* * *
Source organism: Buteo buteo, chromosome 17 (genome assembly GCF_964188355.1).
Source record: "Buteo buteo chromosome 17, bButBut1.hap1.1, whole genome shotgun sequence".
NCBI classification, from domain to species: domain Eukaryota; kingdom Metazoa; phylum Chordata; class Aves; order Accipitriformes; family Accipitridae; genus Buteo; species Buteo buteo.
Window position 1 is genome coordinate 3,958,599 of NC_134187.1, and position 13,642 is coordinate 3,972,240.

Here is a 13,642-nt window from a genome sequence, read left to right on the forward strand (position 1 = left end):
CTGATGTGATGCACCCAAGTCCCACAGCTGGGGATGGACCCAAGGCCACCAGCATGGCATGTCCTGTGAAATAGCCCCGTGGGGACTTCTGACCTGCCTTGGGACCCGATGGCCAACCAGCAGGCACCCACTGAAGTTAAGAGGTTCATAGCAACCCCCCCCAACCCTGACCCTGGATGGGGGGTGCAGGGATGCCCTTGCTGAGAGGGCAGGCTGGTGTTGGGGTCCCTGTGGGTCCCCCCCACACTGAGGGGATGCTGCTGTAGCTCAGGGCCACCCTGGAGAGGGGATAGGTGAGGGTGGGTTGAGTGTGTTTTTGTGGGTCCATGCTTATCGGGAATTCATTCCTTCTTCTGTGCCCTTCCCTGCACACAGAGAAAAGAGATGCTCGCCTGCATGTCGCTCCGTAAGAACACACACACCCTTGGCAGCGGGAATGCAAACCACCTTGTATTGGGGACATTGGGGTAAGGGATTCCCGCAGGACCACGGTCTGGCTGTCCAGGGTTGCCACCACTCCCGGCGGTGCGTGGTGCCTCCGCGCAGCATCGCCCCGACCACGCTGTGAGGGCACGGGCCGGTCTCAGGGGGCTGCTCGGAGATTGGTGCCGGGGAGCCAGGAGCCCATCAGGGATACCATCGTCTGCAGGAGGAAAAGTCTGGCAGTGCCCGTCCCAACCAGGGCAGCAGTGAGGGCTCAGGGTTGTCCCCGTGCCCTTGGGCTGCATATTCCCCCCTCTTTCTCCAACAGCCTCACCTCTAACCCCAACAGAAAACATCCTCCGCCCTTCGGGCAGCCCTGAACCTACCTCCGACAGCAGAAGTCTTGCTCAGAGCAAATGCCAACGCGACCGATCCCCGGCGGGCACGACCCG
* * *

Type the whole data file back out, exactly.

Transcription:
Source organism: Buteo buteo, chromosome 17 (genome assembly GCF_964188355.1).
Source record: "Buteo buteo chromosome 17, bButBut1.hap1.1, whole genome shotgun sequence".
NCBI classification, from domain to species: domain Eukaryota; kingdom Metazoa; phylum Chordata; class Aves; order Accipitriformes; family Accipitridae; genus Buteo; species Buteo buteo.
Window position 1 is genome coordinate 3,958,599 of NC_134187.1, and position 13,642 is coordinate 3,972,240.

Here is a 13,642-nt window from a genome sequence, read left to right on the forward strand (position 1 = left end):
CTGATGTGATGCACCCAAGTCCCACAGCTGGGGATGGACCCAAGGCCACCAGCATGGCATGTCCTGTGAAATAGCCCCGTGGGGACTTCTGACCTGCCTTGGGACCCGATGGCCAACCAGCAGGCACCCACTGAAGTTAAGAGGTTCATAGCAACCCCCCCCAACCCTGACCCTGGATGGGGGGTGCAGGGATGCCCTTGCTGAGAGGGCAGGCTGGTGTTGGGGTCCCTGTGGGTCCCCCCCACACTGAGGGGATGCTGCTGTAGCTCAGGGCCACCCTGGAGAGGGGATAGGTGAGGGTGGGTTGAGTGTGTTTTTGTGGGTCCATGCTTATCGGGAATTCATTCCTTCTTCTGTGCCCTTCCCTGCACACAGAGAAAAGAGATGCTCGCCTGCATGTCGCTCCGTAAGAACACACACACCCTTGGCAGCGGGAATGCAAACCACCTTGTATTGGGGACATTGGGGTAAGGGATTCCCGCAGGACCACGGTCTGGCTGTCCAGGGTTGCCACCACTCCCGGCGGTGCGTGGTGCCTCCGCGCAGCATCGCCCCGACCACGCTGTGAGGGCACGGGCCGGTCTCAGGGGGCTGCTCGGAGATTGGTGCCGGGGAGCCAGGAGCCCATCAGGGATACCATCGTCTGCAGGAGGAAAAGTCTGGCAGTGCCCGTCCCAACCAGGGCAGCAGTGAGGGCTCAGGGTTGTCCCCGTGCCCTTGGGCTGCATATTCCCCCCTCTTTCTCCAACAGCCTCACCTCTAACCCCAACAGAAAACATCCTCCGCCCTTCGGGCAGCCCTGAACCTACCTCCGACAGCAGAAGTCTTGCTCAGAGCAAATGCCAACGCGACCGATCCCCGGCGGGCACGACCCG